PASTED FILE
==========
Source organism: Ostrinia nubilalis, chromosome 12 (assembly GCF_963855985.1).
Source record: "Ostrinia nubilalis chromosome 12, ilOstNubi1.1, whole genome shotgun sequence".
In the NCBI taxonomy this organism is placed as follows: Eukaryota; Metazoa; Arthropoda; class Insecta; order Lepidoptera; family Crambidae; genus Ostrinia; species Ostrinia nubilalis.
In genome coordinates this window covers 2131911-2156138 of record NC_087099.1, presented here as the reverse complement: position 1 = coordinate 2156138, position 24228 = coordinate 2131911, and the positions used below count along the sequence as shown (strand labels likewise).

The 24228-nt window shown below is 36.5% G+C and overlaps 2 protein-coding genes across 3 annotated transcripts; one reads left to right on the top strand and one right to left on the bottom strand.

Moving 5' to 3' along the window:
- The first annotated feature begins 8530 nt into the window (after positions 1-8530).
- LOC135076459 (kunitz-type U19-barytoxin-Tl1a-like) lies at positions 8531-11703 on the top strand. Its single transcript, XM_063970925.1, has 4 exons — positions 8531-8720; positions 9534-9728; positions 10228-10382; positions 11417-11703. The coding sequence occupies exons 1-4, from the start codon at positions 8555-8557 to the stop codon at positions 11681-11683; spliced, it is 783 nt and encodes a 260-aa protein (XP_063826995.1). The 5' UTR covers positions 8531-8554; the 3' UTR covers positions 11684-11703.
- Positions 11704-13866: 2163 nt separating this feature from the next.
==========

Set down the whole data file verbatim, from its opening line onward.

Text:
Source organism: Ostrinia nubilalis, chromosome 12 (assembly GCF_963855985.1).
Source record: "Ostrinia nubilalis chromosome 12, ilOstNubi1.1, whole genome shotgun sequence".
In the NCBI taxonomy this organism is placed as follows: Eukaryota; Metazoa; Arthropoda; class Insecta; order Lepidoptera; family Crambidae; genus Ostrinia; species Ostrinia nubilalis.
In genome coordinates this window covers 2131911-2156138 of record NC_087099.1, presented here as the reverse complement: position 1 = coordinate 2156138, position 24228 = coordinate 2131911, and the positions used below count along the sequence as shown (strand labels likewise).

The 24228-nt window shown below is 36.5% G+C and overlaps 2 protein-coding genes across 3 annotated transcripts; one reads left to right on the top strand and one right to left on the bottom strand.

Moving 5' to 3' along the window:
- The first annotated feature begins 8530 nt into the window (after positions 1-8530).
- LOC135076459 (kunitz-type U19-barytoxin-Tl1a-like) lies at positions 8531-11703 on the top strand. Its single transcript, XM_063970925.1, has 4 exons — positions 8531-8720; positions 9534-9728; positions 10228-10382; positions 11417-11703. The coding sequence occupies exons 1-4, from the start codon at positions 8555-8557 to the stop codon at positions 11681-11683; spliced, it is 783 nt and encodes a 260-aa protein (XP_063826995.1). The 5' UTR covers positions 8531-8554; the 3' UTR covers positions 11684-11703.
- Positions 11704-13866: 2163 nt separating this feature from the next.